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September 22, 2014 / 27 Elul, 5774
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Posts Tagged ‘gun violence’

That’s the Way the World Is…

Sunday, December 23rd, 2012

I was talking to my son Elie about the Sandy Hook/Newtown tragedy and about some discussions I’ve been following on Twitter. The consensus of one group is that teachers should carry concealed weapons, making them better able to protect the children under their care.

“That’s stupid,” said Elie. “They need trained guards, and fences around the schools. And even if the security guard is killed…”

He continued but I got stuck at “even if the security guard is killed.” My sons are security guards. I can’t quite just walk past that statement of Elie’s without pausing but he was going on.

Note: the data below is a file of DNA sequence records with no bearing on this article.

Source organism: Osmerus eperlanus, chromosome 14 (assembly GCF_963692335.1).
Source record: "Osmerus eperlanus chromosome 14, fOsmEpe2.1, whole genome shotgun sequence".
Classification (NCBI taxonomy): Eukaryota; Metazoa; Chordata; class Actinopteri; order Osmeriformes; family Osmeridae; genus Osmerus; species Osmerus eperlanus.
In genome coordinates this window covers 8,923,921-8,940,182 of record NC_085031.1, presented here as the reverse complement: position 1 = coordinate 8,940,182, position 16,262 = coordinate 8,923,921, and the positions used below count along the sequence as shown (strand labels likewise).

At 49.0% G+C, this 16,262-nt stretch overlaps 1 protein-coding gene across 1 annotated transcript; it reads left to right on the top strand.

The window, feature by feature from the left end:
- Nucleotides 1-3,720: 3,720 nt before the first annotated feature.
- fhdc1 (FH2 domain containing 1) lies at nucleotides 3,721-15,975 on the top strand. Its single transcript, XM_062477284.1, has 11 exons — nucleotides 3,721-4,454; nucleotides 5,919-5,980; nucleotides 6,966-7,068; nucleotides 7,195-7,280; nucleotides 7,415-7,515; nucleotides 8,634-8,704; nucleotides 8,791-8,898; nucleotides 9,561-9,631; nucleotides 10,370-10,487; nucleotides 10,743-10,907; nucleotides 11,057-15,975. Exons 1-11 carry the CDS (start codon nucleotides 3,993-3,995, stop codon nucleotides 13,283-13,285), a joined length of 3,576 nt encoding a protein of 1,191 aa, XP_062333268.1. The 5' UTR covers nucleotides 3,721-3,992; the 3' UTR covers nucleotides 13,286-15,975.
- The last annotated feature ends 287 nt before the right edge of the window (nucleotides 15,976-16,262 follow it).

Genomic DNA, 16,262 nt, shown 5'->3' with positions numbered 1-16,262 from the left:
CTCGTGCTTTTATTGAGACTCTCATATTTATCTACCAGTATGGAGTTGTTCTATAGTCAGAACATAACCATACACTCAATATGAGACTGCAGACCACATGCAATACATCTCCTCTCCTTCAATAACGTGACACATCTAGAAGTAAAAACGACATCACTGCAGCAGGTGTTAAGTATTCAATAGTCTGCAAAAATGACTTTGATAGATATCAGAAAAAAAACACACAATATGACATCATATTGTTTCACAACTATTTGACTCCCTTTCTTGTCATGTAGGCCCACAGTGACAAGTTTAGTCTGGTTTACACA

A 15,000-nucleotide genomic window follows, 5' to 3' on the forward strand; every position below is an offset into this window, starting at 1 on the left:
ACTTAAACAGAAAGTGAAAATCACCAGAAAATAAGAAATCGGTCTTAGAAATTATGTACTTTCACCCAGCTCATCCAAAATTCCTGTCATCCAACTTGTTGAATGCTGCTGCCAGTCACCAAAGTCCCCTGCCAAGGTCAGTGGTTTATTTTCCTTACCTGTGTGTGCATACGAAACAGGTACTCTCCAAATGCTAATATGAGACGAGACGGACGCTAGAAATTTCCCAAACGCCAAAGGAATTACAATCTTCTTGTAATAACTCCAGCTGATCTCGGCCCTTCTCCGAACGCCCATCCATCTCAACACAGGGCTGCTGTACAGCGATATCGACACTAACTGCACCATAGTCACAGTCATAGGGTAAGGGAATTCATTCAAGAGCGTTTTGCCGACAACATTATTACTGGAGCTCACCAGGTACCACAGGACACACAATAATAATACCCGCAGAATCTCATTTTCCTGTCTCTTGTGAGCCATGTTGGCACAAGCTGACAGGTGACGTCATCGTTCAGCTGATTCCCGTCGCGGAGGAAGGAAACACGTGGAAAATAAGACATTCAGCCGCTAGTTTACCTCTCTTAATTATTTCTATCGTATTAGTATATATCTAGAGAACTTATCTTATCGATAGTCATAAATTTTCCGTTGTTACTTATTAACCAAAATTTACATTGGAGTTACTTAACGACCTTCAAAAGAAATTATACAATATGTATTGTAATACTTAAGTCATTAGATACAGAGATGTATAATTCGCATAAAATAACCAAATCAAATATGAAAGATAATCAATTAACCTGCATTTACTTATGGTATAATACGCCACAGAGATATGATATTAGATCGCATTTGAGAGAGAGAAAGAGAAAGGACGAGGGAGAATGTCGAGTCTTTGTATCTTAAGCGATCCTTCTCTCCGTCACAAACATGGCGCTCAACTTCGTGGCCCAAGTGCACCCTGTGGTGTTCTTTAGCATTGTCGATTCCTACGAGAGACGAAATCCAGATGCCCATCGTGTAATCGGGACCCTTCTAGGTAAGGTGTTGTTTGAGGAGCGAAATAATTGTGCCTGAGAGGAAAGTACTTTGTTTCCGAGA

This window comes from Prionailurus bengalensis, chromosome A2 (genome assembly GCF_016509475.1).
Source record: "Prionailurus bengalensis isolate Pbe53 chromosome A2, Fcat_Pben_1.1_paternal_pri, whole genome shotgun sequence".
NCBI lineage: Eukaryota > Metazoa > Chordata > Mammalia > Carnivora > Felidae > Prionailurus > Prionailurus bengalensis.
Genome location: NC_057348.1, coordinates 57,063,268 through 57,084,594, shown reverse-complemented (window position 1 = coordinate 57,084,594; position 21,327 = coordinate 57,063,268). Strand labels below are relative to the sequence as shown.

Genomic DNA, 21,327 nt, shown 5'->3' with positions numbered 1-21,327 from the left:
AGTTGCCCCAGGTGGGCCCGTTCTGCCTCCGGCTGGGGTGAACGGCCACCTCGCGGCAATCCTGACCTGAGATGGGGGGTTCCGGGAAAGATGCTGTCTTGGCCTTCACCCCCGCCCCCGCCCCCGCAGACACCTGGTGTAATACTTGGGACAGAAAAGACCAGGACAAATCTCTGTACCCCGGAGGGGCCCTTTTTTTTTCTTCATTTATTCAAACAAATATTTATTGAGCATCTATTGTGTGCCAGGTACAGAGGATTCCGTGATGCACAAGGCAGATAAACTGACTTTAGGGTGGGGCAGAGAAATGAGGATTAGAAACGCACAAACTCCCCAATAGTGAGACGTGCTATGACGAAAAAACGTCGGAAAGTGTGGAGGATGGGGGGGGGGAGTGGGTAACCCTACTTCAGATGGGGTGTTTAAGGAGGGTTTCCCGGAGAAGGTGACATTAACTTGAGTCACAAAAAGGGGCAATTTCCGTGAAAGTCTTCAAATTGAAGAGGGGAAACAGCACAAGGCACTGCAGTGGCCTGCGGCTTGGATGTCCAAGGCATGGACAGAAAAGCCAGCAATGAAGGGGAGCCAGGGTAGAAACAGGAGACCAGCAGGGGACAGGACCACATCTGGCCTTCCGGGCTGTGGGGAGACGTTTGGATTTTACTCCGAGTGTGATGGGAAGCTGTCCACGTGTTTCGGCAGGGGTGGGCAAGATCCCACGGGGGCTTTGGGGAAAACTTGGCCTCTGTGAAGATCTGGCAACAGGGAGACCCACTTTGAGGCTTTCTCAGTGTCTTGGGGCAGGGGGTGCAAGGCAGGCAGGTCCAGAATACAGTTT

“And it would help the economy; give people jobs.”

He’s right. Securing schools in America so that they are all surrounded by fences and guarded by trained security would provide more jobs. But would America agree to live that way? The way we have been living for so long?

“That’s the way the world is,” Elie answered back. He’s too young to mourn the cynicism of that statement, too used to it being that way to know that it shouldn’t be natural to have to guard children with guns.

“I’m not even only talking about terrorism,” Elie continued while my brain took a quick trip down memory lane to when I was a child in the schools of America. “Even just against sick people.”

When I was a child, my school had a fence – around the playground area only – so that the balls didn’t go into neighboring properties. The schools were not locked; no guards, not metal detectors. There were no cameras, no monitors.